I would go well past the point of social inebriation because I couldn’t handle the pain of reality. I needed panacea. The serene bliss of numbness outweighed any risk. I was also in a self-destructive mindset stating ‘not much is my fault,’ especially when I couldn’t address the stress and pain in my life, because I was the innocent victim, after all… The pain is still here. It’s just now I can actually fix it!
Fitness is difficult for me when I have no functional goals. Health goals work for me when I actively notice looming threats like continual poor health, cardiovascular issues, or diabetic trends. Once those clear up, I lose the motivation. If the goal is something more tangible however, like being able to increase my body’s functionality in order to get more done throughout the day, then I’m all over it! Tools, then, mean nothing without use.
Accomplishing any goal requires internal motivation and external motivation. My internal motivation to burn 60 pounds in 6 months nearly 10 years ago was my desperation to get out of terrible health. My external motivation was a convenient gym membership. Similar desperation rekindled that internal motivation last year. Unfortunately, internal motivation disappears without external motivation. That was initially just this weekly column, then daily social media accountability, now, a natural addition to my home gym. (…And eventual set?)
Compared to last year, a yard work activity took me half the time and drained my energy perhaps half as much, because I still did a 10-minute rowing set. I’m not as far along on my fitness journey as I would prefer, however, I’ve made significant progress toward getting there! Fast progress leads to failure. There’s no sustaining it. Long-term trends typically work because there’s less effort trying to maintain your status quo of success.
There’s a phrase circulating professional sites: “people don’t leave companies, they leave bosses.” Those bosses, and I’ve had two, were weak links in the corporate chain. Without proper inspection, they caused their whole department to fall into disrepair. With a little managerial lubrication, every employee works more efficiently. Similarly, if a rowing machine’s chain (if applicable) is under disrepair, your stats go down. If only bad managers could get a little maintenance like rowing machines.
I don’t meditate like most people. Traditional practice asks that you should empty your mind, clear your thoughts, and calmly sit. While I’ve had some success with this method for reaching thought equilibrium, I’ve had more success in float tanks (or when I have downtime) letting the errant thoughts freely roam, with the most success occurring after going in with challenging questions that need time to develop, like a photo of an unclaimed optimal future.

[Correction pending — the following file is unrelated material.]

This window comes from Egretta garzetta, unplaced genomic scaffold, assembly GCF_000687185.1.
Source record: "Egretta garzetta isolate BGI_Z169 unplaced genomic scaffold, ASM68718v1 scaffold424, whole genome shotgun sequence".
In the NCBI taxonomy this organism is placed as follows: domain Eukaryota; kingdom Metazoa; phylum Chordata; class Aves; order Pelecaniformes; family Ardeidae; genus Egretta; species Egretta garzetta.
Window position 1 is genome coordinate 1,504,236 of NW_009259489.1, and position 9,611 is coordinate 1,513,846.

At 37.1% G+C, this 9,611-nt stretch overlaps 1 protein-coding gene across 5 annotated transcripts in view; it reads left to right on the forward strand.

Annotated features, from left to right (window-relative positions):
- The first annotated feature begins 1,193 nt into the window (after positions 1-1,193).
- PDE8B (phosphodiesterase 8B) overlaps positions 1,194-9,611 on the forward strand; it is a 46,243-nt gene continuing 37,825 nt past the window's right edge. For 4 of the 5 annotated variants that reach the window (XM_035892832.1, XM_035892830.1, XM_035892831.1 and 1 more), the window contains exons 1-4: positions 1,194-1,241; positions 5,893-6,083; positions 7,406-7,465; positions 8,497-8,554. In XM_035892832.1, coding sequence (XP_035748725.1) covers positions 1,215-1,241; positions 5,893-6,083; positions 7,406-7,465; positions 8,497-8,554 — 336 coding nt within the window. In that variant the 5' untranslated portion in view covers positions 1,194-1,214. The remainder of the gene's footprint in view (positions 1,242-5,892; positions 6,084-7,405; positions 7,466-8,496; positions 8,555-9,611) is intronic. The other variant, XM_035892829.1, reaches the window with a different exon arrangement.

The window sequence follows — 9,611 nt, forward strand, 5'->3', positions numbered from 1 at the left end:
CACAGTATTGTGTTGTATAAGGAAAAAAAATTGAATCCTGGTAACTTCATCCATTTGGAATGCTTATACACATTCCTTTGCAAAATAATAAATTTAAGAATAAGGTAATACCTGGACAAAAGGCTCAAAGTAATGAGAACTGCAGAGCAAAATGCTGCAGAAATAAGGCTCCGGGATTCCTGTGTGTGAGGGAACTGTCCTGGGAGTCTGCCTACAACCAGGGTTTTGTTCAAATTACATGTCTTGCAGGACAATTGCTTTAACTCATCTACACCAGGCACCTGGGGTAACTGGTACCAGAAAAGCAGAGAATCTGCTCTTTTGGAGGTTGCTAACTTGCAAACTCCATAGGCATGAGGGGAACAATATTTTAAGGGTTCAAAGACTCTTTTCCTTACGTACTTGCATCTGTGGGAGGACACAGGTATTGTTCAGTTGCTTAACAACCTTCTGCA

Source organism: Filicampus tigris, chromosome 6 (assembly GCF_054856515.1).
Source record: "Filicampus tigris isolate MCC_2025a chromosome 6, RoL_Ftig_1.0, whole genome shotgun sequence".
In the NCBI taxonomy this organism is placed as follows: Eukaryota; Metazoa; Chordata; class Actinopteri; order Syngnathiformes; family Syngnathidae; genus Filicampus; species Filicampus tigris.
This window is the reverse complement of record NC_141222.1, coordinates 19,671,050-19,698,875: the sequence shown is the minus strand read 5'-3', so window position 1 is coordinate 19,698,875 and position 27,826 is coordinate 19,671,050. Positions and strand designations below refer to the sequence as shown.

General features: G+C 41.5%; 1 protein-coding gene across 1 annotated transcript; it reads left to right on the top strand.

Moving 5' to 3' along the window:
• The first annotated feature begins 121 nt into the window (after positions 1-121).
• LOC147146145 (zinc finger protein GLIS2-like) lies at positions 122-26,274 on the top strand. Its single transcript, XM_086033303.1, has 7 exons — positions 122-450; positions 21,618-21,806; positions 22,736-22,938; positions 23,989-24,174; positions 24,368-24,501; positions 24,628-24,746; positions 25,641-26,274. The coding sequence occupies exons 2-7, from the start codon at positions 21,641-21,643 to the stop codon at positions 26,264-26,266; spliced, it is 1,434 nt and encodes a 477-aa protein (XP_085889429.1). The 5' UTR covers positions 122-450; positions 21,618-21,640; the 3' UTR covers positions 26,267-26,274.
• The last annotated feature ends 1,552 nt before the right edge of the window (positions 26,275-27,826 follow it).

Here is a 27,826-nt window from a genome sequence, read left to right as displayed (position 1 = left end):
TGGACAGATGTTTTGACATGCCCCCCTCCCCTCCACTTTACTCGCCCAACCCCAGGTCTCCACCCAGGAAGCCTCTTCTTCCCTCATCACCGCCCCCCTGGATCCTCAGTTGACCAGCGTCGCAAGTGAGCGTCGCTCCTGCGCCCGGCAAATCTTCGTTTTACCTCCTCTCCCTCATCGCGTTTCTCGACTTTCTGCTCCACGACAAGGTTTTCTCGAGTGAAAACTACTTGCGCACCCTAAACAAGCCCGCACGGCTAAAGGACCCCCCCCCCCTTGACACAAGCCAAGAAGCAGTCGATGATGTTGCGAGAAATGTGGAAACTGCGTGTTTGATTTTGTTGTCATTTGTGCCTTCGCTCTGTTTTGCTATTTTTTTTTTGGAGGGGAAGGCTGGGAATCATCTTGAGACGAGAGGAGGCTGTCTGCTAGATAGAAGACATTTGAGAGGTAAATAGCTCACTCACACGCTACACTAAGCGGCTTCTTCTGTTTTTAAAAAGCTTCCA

Dental hygiene, like exercise, is a time-sink with seemingly invisible results. Both can be multitasked. Unfortunately, you have to dedicate your full attention to either task to get the most thorough results, otherwise, if your attention is diverged, you’ll most likely forget to floss your back row of teeth or just give mediocre effort to your set. Fortunately, the results for both speak for themselves: don’t do either one for a while, and you’ll notice!
I forget the last time I ate pizza. It’s not like a sobriety counter or anything, and I’ll probably have more. This slice was probably the greasy food court pizza necessitating dabbing off napkin-full after napkin-full of oily fats. I’ve since rejected a handful of thank-you slices of pizza. It’s never personal. It’s just irrational for me to eat food I don’t enjoy that I know will just needlessly distract from my long-term fitness goals.
We have too many distractions. Some distractions are good. Too many distractions leads to that certain indecisiveness that spoils us of our time, enables us to be lazy, and prevents us from doing what we must. These distractions help us cope with terrible commutes or mediocre gigs at the expense of addressing what we must do to resolve the origins of these stressors. Taken broadly, the more we distract ourselves, the less we can do.
The doctor returned from his lunch break, a carefully regimented respite to relax his brain by exploring the nuances of the campus with a sandwich and coffee, to find his microscope wasn’t working. The door was locked. Nothing seemed disturbed. He tried a few things before calling in for help. “IT, this is Sam.” “Hi Sam, Dr. Florigen. My microscope isn’t working.” “Can we run some tests over the phone or should I run over?”